Concert Review — 10 August 2009


By Mickey Lawrence

The present R&B circuit is in constant flux, looking for a direction.  Does it want to follow the understated Neo Soul of Maxwell?  Is it going to be beat driven, lyric driven, voice driven, or performance driven?  There aren’t many constants in the game, but at this particular show we got a small idea of how the different aspects of present day R&B could handle themselves in front of a packed house.

The BB King’s Power R&B Live crowd was certainly a mature one, with the population definitely upper 20s and above. It was also heavily female and the testosterone level was minimal.  Amerie, readying for her return to the market was a no-show, but there was plenty of star power on hand to give the people what they wanted.

After spirited performances from the undercard, the first major act was LeToya Luckett.  The ex-Destiny’s child has forged a solid career in her own right and has been really on the grind as of late. She definitely showed off all that boot camp training  with a medley of her songs in a clear effort to let the crowd know that she was her own woman and that she could deliver on stage. Her voice wasn’t album level status, but she was a good performer who gutted her way through a solid stage show.

Following a long intermission, Ryan Leslie took the stage like his life depended on it.  He playfully bounced from the stage to behind the keyboard, showcasing the full range of his musicality.  Leslie brought out a couple guests, including reggae star Wayne Wonder, but it was clear that the stage was all his.  The standing room-only crowd was energized by his performance ans Leslie was the clear highlight of the night. Ryan Leslie is a musical prodigy and he did absolutely nothing to diminish that with his stadium worthy performance.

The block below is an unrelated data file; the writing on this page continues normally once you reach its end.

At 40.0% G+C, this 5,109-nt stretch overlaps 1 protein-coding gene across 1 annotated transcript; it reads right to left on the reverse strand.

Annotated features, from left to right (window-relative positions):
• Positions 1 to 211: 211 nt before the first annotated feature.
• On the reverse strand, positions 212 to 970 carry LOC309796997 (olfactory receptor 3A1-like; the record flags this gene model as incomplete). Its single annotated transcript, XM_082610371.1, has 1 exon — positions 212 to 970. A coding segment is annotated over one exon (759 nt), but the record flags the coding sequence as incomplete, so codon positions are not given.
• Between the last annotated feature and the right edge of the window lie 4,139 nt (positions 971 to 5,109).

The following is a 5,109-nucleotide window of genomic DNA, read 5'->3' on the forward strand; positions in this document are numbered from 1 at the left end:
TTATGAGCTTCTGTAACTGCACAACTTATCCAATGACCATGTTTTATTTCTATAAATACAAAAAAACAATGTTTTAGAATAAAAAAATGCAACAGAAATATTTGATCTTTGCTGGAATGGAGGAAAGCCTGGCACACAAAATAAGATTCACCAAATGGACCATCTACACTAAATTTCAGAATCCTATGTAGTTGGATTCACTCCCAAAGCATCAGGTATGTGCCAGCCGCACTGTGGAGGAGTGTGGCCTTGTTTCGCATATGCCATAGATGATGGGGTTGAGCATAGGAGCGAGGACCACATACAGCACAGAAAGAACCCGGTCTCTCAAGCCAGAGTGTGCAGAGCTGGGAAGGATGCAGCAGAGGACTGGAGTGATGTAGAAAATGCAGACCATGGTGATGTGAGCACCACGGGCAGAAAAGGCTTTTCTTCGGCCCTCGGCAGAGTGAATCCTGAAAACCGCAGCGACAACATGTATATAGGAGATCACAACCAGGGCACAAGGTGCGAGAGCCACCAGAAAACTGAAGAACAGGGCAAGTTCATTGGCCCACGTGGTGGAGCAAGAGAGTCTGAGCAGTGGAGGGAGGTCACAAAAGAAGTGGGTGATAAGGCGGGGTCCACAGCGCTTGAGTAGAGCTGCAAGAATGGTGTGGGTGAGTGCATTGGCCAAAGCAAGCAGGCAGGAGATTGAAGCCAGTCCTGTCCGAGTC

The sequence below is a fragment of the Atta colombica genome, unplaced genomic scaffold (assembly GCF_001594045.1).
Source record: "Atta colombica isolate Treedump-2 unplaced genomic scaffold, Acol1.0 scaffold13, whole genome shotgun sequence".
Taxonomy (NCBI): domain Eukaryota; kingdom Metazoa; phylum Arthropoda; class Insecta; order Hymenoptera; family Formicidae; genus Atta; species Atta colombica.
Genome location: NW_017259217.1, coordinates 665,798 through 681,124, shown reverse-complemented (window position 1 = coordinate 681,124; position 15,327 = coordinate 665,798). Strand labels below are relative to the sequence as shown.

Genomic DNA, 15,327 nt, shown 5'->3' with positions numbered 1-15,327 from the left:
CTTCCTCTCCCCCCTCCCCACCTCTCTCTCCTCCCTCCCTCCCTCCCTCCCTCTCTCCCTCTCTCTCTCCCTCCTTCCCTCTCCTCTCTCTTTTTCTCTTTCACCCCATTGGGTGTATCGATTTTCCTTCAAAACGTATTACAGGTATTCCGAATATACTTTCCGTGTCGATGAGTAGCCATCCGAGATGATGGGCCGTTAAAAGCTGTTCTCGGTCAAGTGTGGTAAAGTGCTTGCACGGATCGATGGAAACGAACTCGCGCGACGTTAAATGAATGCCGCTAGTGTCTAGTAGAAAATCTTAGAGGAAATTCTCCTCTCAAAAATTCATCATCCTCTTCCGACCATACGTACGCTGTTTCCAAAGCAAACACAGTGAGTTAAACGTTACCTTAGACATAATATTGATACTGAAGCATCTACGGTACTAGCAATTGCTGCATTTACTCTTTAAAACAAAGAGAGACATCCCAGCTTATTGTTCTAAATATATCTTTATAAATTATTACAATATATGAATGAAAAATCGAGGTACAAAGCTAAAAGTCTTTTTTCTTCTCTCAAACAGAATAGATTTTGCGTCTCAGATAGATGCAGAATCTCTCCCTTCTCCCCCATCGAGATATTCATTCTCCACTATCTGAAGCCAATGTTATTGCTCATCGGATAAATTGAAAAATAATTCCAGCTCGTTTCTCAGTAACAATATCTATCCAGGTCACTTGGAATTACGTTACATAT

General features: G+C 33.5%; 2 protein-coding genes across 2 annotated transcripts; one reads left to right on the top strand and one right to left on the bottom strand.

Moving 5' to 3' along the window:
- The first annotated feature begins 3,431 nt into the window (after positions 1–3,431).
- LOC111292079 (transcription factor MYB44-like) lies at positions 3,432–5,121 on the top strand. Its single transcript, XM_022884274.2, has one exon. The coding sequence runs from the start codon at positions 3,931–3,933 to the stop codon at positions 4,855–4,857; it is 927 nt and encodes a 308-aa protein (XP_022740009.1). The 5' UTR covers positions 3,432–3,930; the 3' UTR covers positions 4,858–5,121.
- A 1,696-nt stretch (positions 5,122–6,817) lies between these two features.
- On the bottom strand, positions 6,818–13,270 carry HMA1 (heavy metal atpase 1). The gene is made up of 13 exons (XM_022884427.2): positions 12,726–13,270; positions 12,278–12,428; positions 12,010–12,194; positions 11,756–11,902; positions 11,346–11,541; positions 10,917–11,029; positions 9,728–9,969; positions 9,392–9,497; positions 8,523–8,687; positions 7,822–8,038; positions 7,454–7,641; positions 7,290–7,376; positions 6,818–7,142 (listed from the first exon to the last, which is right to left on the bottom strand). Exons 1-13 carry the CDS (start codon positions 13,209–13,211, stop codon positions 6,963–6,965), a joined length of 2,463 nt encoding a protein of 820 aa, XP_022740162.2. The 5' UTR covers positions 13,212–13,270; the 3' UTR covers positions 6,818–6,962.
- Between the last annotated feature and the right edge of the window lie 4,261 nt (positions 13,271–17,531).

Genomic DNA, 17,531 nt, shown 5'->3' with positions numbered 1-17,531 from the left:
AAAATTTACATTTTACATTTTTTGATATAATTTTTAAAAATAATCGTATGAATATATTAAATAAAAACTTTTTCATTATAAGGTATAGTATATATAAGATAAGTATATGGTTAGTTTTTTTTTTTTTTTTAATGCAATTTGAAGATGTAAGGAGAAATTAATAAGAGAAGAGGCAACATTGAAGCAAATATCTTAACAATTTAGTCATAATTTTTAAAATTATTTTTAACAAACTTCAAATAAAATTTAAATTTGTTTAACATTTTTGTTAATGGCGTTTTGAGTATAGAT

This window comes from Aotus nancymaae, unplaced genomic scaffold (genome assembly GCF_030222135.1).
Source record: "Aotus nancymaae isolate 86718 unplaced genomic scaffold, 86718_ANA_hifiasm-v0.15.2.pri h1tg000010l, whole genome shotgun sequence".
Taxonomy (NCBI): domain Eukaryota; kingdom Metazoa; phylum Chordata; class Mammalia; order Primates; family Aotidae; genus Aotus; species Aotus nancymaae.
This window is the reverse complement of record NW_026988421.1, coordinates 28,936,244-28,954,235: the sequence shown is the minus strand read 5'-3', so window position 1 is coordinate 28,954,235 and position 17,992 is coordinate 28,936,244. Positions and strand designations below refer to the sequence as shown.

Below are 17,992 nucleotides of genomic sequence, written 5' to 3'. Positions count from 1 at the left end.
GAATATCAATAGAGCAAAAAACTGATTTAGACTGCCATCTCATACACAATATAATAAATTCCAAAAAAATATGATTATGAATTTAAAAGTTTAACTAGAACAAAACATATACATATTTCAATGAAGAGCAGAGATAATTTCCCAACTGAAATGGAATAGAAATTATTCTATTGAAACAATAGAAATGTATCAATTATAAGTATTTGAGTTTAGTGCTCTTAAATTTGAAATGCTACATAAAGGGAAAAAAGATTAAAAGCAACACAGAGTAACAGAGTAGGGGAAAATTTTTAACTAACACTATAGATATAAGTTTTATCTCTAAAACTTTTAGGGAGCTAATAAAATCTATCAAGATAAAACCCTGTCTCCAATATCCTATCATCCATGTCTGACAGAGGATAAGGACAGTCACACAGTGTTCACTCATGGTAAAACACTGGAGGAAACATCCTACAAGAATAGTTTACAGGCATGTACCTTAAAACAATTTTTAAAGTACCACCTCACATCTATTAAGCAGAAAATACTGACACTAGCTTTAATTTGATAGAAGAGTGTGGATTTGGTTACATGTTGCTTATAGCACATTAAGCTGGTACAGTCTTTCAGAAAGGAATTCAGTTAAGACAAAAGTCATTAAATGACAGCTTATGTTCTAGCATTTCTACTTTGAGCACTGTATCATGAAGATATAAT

Bringing up the rear was the enigmatic, yet soulful Lyfe Jennings. With a platinum album under his belt as a solo artist, he was the most senior of the acts career-wise and his vet status was apparent early on. Due to time constraints, he wasn’t allowed to do his normal set, but he managed to slip in a few songs like 2004 single “Robbin Them,” a his version of “Birthday Sex” called “Funeral Sex” and a rendition of “Let’s Stay Together.”  His raspy but soulful voice was the perfect pitch to close the show as most of the audience had been on their feet for 4 hours.  Jennings also alerted the crowd that his next album would be his last, opting to take more time to raise his two sons.  If that’s the case then we salute him and wish him well.

All in all, it was a solid night and the monthly BB King’s series Power R&B has another notch in its belt.  Below are some original pics, live form the event courtesy of KAR photography.


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